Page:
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If necessary for other users, I will write down the definitions for pseudo functor and/or fibered category, otherwise they can find them in page $42,44$ of Angelo vistoli's part Grothendieck topologies, fibered categories and descent theory in book FGA explained.

Given a fibered category $\mathcal{F}\rightarrow \mathcal{C}$ with a cleavage fixed, we associate a pseudo functor $\Phi$ on $\mathcal{C}$. I understand this.

It says given any pseudo functor $\Phi$ on $\mathcal{C}$ we can associate a fibered category, with a cleavage.

He does that assuming $\Phi$ is actually a functor $\Phi:\mathcal{C}^{op}\rightarrow (Cat)$ to category of categories.

The idea is to define a category $\mathcal{F}$ with a functor $\mathcal{F}\rightarrow \mathcal{C}$ such that the fiber $\mathcal{F}(U)$ is canonically equivalent to the category $\Phi(U)$.

It says an element of $\mathcal{F}$ is a pair $(\xi,U)$ where $U$ is an object of $\mathcal{C}$ and $\xi\in \Phi(U)$. So, objects are pairs.

Let $(\xi,U),(\eta,V)$ be two objects in $\mathcal{F}$. We have to define what are the morphisms $(a,f):(\xi,U)\rightarrow (\eta,V)$ between these. We expect morphisms to be pairs as objects are also pairs. Choice for $f$ is more or less obvious i.e., a morphism $f:U\rightarrow V$ in $\mathcal{C}$. This $f$ gives map $\Phi(f):\Phi(V)\rightarrow \Phi(U)$ and $\eta\in \Phi(V)$ mapsto an element $\Phi(f)(\eta)\in \Phi(U)$. So, we have two elements $\xi,\Phi(f)(\eta)$ and we pick a morphism $\xi\rightarrow \Phi(f)(\eta)$ and call it $a$. Thus, morphism set is also clear.

Now, we need to define what does it mean to say composition between two morphisms. Coniser $$(\xi,U)\xrightarrow{(a,f)} (\eta,V)\xrightarrow{(b,g)}(\zeta,W)$$ This composition should give a map $(\xi,U)\xrightarrow{(c,h)} (\zeta,W)$ and one obvious choice for $h:U\rightarrow W$ is just the composition $g\circ f:U\rightarrow V\rightarrow W$ and $c$ is expected to be morphism $$\xi\rightarrow \Phi(g\circ f)(\zeta)$$ that is an arrow in $\Phi(U)$.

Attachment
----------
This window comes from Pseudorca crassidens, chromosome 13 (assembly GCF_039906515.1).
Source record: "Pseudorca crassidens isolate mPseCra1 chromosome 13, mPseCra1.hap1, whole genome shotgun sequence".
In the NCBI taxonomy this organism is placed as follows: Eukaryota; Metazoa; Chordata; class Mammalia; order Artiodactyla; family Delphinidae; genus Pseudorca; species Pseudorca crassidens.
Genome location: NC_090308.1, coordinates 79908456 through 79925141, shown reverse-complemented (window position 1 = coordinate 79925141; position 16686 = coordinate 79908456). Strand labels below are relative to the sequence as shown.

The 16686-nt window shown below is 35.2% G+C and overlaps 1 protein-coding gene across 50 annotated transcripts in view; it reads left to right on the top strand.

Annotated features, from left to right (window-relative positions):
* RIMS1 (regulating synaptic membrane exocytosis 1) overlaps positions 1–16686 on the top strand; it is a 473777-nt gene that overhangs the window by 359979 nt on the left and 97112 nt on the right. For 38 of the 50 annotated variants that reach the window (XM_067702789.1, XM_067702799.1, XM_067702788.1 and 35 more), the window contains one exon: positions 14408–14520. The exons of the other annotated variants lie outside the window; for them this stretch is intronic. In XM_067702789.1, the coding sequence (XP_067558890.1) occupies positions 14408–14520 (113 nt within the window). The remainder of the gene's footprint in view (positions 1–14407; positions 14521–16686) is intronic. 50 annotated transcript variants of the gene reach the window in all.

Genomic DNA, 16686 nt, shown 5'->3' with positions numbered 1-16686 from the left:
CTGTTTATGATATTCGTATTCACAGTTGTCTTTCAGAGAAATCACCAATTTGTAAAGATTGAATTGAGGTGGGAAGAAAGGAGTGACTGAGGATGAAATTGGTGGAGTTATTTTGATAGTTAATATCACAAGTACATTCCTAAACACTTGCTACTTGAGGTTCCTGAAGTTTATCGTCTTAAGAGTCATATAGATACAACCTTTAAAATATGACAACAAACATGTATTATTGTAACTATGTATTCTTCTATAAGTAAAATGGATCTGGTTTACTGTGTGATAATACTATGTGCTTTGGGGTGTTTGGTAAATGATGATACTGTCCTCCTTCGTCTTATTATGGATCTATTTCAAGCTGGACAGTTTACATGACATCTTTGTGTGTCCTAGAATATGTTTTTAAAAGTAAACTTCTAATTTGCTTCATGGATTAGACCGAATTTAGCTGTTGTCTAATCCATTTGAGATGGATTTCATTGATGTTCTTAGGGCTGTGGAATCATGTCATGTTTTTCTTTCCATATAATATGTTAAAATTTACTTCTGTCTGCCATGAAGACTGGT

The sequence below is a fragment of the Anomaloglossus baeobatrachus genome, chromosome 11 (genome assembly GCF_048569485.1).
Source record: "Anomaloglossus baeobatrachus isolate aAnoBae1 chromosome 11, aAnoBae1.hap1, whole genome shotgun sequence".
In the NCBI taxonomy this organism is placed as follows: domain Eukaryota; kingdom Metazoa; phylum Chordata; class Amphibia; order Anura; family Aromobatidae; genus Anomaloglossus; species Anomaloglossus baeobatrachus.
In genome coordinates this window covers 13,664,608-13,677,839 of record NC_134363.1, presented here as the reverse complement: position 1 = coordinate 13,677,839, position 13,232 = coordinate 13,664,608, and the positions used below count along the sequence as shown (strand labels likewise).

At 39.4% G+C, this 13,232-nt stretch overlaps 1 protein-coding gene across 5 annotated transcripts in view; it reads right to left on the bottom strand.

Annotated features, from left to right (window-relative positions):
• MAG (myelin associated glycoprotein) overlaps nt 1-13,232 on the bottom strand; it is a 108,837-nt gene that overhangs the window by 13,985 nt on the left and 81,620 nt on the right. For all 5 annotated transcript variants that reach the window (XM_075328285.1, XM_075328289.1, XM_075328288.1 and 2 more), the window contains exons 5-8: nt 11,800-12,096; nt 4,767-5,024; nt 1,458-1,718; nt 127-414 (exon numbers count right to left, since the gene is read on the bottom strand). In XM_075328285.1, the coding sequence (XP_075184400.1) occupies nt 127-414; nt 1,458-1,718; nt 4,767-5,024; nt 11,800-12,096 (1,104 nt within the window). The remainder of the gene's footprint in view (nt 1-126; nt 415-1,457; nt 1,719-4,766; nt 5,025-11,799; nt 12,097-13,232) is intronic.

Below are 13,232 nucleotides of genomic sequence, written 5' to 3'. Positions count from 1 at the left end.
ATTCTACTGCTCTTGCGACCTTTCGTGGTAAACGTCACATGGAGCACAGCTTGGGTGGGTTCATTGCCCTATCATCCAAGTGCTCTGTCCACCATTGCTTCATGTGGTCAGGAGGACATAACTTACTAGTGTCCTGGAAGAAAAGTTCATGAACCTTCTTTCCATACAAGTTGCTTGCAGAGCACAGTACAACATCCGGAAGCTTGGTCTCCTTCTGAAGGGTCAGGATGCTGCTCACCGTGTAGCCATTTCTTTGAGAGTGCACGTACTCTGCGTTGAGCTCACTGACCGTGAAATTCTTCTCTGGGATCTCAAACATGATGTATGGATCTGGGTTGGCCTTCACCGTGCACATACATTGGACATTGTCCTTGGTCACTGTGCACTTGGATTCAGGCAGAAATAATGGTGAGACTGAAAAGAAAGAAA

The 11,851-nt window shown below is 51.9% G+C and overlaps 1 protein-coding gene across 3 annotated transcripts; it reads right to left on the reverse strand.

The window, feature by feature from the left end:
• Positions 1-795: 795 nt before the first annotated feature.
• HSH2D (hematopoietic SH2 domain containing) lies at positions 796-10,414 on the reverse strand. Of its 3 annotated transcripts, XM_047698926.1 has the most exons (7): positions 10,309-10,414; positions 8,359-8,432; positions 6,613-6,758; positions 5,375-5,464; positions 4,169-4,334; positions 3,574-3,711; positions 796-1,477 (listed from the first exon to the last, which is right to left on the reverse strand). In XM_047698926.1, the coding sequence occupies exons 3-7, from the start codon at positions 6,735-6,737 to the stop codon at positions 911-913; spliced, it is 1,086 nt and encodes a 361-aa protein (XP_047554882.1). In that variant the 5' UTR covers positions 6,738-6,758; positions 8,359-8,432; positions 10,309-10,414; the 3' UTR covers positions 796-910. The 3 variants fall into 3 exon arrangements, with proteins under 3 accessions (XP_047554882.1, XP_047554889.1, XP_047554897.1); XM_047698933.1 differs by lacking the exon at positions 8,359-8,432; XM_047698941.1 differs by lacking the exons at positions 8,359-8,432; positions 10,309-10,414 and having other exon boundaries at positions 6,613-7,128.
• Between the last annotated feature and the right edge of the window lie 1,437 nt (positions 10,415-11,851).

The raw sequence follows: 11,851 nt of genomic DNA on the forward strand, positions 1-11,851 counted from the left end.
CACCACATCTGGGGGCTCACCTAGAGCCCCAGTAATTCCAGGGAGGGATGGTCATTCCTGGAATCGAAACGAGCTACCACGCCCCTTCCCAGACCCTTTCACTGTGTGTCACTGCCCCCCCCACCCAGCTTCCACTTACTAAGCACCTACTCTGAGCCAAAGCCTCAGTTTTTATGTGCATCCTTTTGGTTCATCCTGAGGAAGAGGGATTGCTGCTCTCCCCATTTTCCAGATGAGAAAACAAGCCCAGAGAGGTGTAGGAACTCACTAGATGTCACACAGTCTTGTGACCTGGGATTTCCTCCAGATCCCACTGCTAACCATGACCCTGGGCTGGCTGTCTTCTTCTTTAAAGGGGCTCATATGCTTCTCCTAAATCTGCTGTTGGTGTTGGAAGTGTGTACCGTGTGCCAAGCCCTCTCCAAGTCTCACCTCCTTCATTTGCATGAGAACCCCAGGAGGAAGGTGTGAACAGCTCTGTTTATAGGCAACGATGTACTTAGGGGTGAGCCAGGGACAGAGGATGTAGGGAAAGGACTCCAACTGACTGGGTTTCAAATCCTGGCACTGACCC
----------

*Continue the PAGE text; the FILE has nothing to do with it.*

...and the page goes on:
But author writes something else for $c$. He writes $$(b,g)\circ (a,f)=(\Phi(f)(b)\circ a,g\circ f)$$ This is not clear for me.

We have $a:\xi\rightarrow \Phi(f)(\eta)$. $\Phi(f):\Phi(V)\rightarrow \Phi(U)$.

As $b:\eta\rightarrow \Phi(g)(\zeta)$ is an arrow in $\Phi(V)$, $\Phi(f)(b)$ gives an arrpw in $\Phi(U)$ we have $$\Phi(f)(b):\Phi(f)(\eta)\rightarrow \Phi(f)(\Phi(g)(\zeta))=\Phi(g\circ f)(\zeta)$$ (This is because $\Phi$ is a functor).

So, we have $a:\xi\rightarrow \Phi(f)(\eta)$ in $\Phi(U)$ and $\Phi(f)(b):\Phi(f)(\eta)\rightarrow \Phi(g\circ f)(\zeta)$ and their composition $$\Phi(f)(b)\circ a:\xi\rightarrow \Phi(g\circ f)(\zeta)$$ which is the same thing as I have expected but what I do not understand is what is the point of writing down as $\Phi(f)(b)\circ a$ when you can just write $\xi\rightarrow\Phi(g\circ f)(\zeta)$?

Is it just because we can not write $\Phi(g\circ f)=\Phi(f)\circ\Phi(g)$ if $\Phi$ is just a pseudo functor or Is there any other reason that I am missing?